« PreviousContinue »
One fit to bandy with thy lawless sons,
Tit. These words are razors to my wounded heart.
MORA, and her Sons; AARON and Goths.
3 A ruffler was a bully.
Re-enter MARCUS, LUCIUS, QUINTUS, and MAR
Marc. O, Titus, see, O, see, what thou hast done! In a bad quarrel slain a virtuous son,
Tit. No, foolish tribune, no; no son of mine,
Luc. But let us give him burial, as becomes;
Tit. Traitors, away! he rests not in this tomb. This monument five hundred years hath stood, Which I have sumptuously re-edified: Here none but soldiers, and Rome's servitors, Repose in fame; none basely slain in brawls: Bury him where you can, he comes not here.
Marc. My lord, this is impiety in you: My nephew Mutius' deeds do plead for him; He must be buried with his brethren. Quin. Mart. And shall, or him we will accom
pany. Tit. And shall? What villain was it spoke that
word ? Quin. He that would vouch't in any place but
here. Tit. What, would you bury him in my despite ?
Marc. No, noble Titus; but entreat of thee To pardon Mutius, and to bury him. Tit. Marcus, even thou hast struck upon my
crest, And, with these boys, mine honour thou hast
wounded : My foes I do repute you every one ; So trouble me no more, but get you gone.
Mart. He is not with himself; let us withdraw. Quin. Not I, till Mutius' bones be buried. [Marcus and the Sons of Titus kneel.
Marc. Brother, for in that name doth nature plead.
Marc. 'Suffer thy brother Marcus to inter
Rise, Marcus, rise:
[Mutius is put into the Tomb. Luc. There lie thy bones, sweet Mutius, with thy
friends, Till we with trophies do adorn thy tomb !
All. No man shed tears for noble Mutius; He lives in fame that died in virtue's cause. Marc. My lord, - to step out of these dreary
dumps, – How comes it, that the subtle queen of Goths Is of a sudden thus advanc'd in Rome ?
Tit. I know not, Marcus; but, I know, it is ; Whether by device or no, the heavens can tell: Is she not then beholden to the man That brought her for this high good turn so far? Yes, and will nobly him remunerate.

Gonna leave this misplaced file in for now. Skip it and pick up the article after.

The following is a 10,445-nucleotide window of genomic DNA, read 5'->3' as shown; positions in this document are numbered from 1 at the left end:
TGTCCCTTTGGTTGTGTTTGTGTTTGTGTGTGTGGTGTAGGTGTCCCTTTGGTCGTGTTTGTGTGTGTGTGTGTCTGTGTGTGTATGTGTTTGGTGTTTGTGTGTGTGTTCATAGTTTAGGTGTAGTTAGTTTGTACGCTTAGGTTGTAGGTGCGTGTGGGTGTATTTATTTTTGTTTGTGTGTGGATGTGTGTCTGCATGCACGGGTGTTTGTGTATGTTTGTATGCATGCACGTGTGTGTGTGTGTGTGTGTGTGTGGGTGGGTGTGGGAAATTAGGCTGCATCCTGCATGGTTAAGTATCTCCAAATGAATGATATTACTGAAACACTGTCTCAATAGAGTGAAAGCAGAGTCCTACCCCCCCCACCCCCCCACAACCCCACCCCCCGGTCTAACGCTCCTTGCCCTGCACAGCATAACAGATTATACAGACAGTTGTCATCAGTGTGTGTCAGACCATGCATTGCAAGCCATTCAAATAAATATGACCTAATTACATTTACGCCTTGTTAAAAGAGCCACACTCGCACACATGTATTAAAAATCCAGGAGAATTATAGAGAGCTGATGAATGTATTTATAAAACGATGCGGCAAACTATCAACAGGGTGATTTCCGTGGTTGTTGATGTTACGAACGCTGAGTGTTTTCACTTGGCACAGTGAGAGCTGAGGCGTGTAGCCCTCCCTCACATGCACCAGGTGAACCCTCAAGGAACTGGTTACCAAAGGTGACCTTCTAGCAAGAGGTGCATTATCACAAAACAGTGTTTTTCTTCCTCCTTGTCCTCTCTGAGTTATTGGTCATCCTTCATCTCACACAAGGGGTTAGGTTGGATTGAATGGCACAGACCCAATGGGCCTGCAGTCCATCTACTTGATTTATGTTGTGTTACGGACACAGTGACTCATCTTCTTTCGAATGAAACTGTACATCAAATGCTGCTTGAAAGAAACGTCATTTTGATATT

Flourish. Re-enter, at one side, SATURNINUS, at
tended ; TAMORA, CHIRON, DEMETRIUS, and AARON: At the other, BASSIANUS, LAVINIA, and Others,
Sat. So Bassianus, you have play'd your prize;
lord : : I say no more, Nor wish no less ; and so I take my leave.
Sat. Traitor, if Rome have law, or we have power, Thou and thy faction shall repent
rape. Bas. Rape, call you it, my lord, to seize my own, My true-betrothed love, and now my wife? But let the laws of Rome determine all; Mean while I am possess'd of that is mine.
Sat. 'Tis good, sir : You are very short with us ; But, if we live, we'll be as sharp with you.
Bas. My lord, what I have done, as best I may, Answer I must, and shall do with
Tit. Prince Bassianus, leave to plead my deeds ; 'Tis thou, and those, that have dishonour'd me: Rome and the righteous heavens be my judge, How I have lov'd and honour'd Saturnine !
Tam. My worthy lord, if ever Tamora Were gracious in those
princely eyes of thine, Then hear me speak indifferently for all; And at my suit, sweet, pardon what is past.
Sat. What! madam! be dishonour'd openly, And basely put it up without revenge?
Tam. Not so, my lord: The gods of Rome fore
I should be author to dishonour you!
Tam. Titus, I am incorporate in Rome,